Inside the Involuntary Manslaughter Prosecution of Alec Baldwin in New Mexico

Since Baldwin has been re-indicted for fatally shooting a cinematographer while filming a Western, Rust, I thought I’d reprise some observations about New Mexico law that I posed a year ago, when the issue was last in the news.
Under New Mexico law, see State v. Skippings (N.M. 2011),
What’s more, under New Mexico law, all three varieties of involuntary manslaughter require a showing of criminal negligence. And this isn’t just the normal negligence, of the sort that we’re familiar with from civil cases, which focuses on what an objectively reasonable person would have done. Nor is it gross negligence, which suffices for involuntary manslaughter in many states. Rather, it’s “willful disregard of the rights or safety of others,” based on “subjective knowledge ‘of the danger or risk to others posed by his or her actions'”:
Say, then, that the prosecution can show that Baldwin pointed the gun at the cinematographer (Halyna Hutchins) and pulled the trigger, but carelessly believed (without checking this for himself) that it was unloaded, because he trusted that the production’s armorer made sure the gun was unloaded.
It wouldn’t be enough to show that Baldwin was careless, negligent, lacked due caution in the ordinary sense of the word—or even that he was acting extremely foolishly in not recognizing the risk of pointing a gun at someone without personally checking that it was unloaded. It wouldn’t be enough to show that any reasonable gun owner would have performed such a personal check, rather than relying on the assumption that the armorer would have done it.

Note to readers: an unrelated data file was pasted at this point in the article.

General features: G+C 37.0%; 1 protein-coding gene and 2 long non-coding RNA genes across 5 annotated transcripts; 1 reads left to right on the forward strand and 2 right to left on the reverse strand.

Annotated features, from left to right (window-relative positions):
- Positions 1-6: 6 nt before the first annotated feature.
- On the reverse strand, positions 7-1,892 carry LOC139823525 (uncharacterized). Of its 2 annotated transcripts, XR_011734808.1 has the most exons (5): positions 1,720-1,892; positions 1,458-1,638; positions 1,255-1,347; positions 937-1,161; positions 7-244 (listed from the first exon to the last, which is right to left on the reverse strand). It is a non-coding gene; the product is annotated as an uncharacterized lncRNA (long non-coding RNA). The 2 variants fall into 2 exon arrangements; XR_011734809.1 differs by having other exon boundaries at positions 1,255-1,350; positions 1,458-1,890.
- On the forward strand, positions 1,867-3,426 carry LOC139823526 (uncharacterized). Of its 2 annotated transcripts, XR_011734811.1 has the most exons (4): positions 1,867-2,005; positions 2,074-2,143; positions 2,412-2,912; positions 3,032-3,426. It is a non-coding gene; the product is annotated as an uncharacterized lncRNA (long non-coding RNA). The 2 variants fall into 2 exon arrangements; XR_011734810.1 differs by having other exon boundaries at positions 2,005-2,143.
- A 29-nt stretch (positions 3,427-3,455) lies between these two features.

The prosecution would have to prove, beyond a reasonable doubt, that he was subjectively aware of the danger: that he actually thought about the possibility that the gun might be loaded, and proceeded to point it and pull the trigger despite that. That’s much harder than just to show carelessness, or even gross carelessness, though of course much depends on what evidence the prosecution has gathered. (Here, by the way, is what appears to be a transcript of the June 11, 2022 police interview of Baldwin, though of course the evidence at trial might be different, and the jury may believe or disbelieve various statements.)
Again, in other states, the law might define “criminal negligence” as mere “gross negligence,” and focus solely on the objective reasonableness of the defendant’s actions. But in New Mexico, Skippings tells us that proof of subjective consciousness of risk is required.